See also


  1. ^ James, Paul; Scerri, Andy (2012). "Globalizing Consumption and the Deferral of a Politics of Consequence". Globalizations. 9 (2): 225–240.
  2. ^ Silla, Cesare (2018). The Rise of Consumer Capitalism in America, 1880-1930. London-New York: Routledge.
  3. ^ Leach, William (1993). Land of Desire. New York: Pantheon Books.
  4. ^ Kingsbury, Celia Malone. For Home and Country: World War I Propaganda on the Home Front. Lincoln: University of Nebraska, 2010. Print.
  5. ^ Stiegler discusses consumer capitalism in his article The Disaffected Individual. His response to the situation can be discerned by reading the manifesto of his political group, Ars Industrialis.
  6. ^ Speth, James G. The Bridge at the Edge of the World: Capitalism, the Environment, and Crossing from Crisis to Sustainability. Yale School of Forestry & Environmental Studies - Masters of Environmental Management. Web. 27 Feb. 2011. < >.
Alternative culture

Alternative culture is a type of culture that exists outside or on the fringes of mainstream or popular culture, usually under the domain of one or more subcultures. These subcultures may have little or nothing in common besides their relative obscurity, but cultural studies uses this common basis of obscurity to classify them as alternative cultures, or, taken as a whole, the alternative culture. Compare with the more politically charged term, counterculture.

Cultural astronomy

Cultural astronomy is the set of interdisciplinary fields studying the astronomical systems of current or ancient societies and cultures. Such areas include archaeoastronomy (the study of the use of astronomy and its role in ancient cultures and civilizations), ethnoastronomy (the study of the use of astronomy and its role in contemporary cultures), historical astronomy (analyzing historic astronomical data), history of astronomy (understanding and study and evolution of the discipline of astronomy over the course of human knowledge) and history of astrology (understanding the astrological roots of astronomy and understanding the differences between astrology and astronomy).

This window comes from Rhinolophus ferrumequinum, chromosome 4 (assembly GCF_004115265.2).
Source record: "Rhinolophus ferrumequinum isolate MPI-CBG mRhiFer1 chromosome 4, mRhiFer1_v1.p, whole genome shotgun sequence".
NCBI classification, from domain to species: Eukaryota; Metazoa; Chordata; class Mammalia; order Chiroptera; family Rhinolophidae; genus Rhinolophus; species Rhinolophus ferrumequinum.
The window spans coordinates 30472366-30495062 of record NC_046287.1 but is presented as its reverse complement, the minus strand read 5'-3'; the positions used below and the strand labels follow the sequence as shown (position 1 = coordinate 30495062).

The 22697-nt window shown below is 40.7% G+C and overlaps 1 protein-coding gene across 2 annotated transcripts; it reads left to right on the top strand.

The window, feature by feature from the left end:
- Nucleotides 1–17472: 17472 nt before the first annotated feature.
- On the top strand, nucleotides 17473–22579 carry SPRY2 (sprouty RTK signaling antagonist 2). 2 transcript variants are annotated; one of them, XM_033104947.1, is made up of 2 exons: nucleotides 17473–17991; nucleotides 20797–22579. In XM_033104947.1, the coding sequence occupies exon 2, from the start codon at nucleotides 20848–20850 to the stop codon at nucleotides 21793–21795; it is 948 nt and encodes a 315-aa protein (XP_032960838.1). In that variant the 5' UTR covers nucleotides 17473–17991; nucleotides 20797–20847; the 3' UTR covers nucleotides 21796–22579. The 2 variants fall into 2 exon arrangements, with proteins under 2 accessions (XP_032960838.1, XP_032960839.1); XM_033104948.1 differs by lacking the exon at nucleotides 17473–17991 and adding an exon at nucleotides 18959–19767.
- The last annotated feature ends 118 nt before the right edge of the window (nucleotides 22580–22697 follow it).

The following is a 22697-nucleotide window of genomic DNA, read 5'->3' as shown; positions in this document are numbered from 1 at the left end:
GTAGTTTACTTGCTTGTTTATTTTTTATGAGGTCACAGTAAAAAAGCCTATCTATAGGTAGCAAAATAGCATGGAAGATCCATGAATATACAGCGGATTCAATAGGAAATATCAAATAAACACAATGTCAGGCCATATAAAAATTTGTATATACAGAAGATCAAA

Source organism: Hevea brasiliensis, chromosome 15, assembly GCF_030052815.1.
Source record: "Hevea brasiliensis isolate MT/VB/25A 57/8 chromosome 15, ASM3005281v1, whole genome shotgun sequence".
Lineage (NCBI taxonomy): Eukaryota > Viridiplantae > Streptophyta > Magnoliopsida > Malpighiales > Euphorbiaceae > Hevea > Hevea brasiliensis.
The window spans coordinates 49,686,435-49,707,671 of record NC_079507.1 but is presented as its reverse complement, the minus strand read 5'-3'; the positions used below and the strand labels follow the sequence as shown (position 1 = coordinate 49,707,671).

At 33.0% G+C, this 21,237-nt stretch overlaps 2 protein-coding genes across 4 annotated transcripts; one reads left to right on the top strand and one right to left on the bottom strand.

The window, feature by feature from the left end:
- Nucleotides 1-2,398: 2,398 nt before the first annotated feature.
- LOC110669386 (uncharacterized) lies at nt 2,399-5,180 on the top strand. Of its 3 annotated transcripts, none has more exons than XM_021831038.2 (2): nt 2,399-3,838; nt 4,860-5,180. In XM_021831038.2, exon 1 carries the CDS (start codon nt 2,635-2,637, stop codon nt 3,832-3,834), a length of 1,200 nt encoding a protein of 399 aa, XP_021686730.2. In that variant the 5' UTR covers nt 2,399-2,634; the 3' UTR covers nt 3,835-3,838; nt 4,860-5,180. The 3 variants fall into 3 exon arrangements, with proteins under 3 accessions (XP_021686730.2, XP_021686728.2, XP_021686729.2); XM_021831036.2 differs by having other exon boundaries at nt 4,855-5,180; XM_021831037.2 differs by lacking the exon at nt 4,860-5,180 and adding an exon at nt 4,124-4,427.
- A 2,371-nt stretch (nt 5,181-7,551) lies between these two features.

Cultural baggage

The term cultural baggage refers to the tendency for one's culture to pervade thinking, speech, and behavior without one being aware of this pervasion. Cultural baggage becomes a factor when a person from one culture encounters a person from another, and subconscious assumptions or behaviors can interfere with interaction.

The "baggage" imagery implies that cultural baggage is something that one carries at all times and that it can be burdensome, hindering freedom of movement (i.e. hinders intercultural dialog). Darret B. Rutman has used the term to describe early European settlers of North America (A Place in Time: Middlesex County, Virginia 1650-1750 by Darret B. Rutman, Anita H. Rutman, ISBN 0-393-30318-7).

Cultural encoding

Cultural encoding is a process in which a website or related node is "encoded" with the language, symbols, or representative styles of particular culture or subculture. "Encoding" refers to the digital processes that make the representative culture of the site self-evident.

For example, uses punk iconography including a mohawk icon, fonts, and a do it yourself interface for selling music that cleary establishes the punk identity of the site.

Cultural environmentalism

Cultural environmentalism is the movement that seeks to protect the public domain. The term was coined by James Boyle, professor at Duke University and contributor to the Financial Times.The term stems from Boyle's argument that those who seek to protect the public domain are working towards a similar ends as environmentalists. Boyle's contention is that whereas the environmentalist movement illuminated the effects that social decisions can have upon ecology, cultural environmentalists seek to illuminate the effects that intellectual property laws can have upon culture.

Cultural retention

Cultural retention is the act of retaining the culture of a specific ethnic group of people, especially when there is reason to believe that the culture, through inaction, may be lost. Many African-American, European and Asian organizations have cultural retention programs in place.

Culture speculation

Culture speculation is the practice of engaging in or promoting an area or region through either direct investment or relocation in order to attract a pool of culture or cultured individuals. For example, the return of a jazz club owner to New Orleans with the intent of kindling a "jazz renaissance" from the recently displaced musicians would be an example of culture speculation.

Dog's fashion

Dog's fashion is a popular style or practice, especially in canine clothing and accessories. Dog fashion is a distinctive trend of the style in which people dress their canine companions. This trend dates back to the Egyptian pre-dynastic period and in recent times it has expanded due to increased consumer capitalism.

German Steel Trust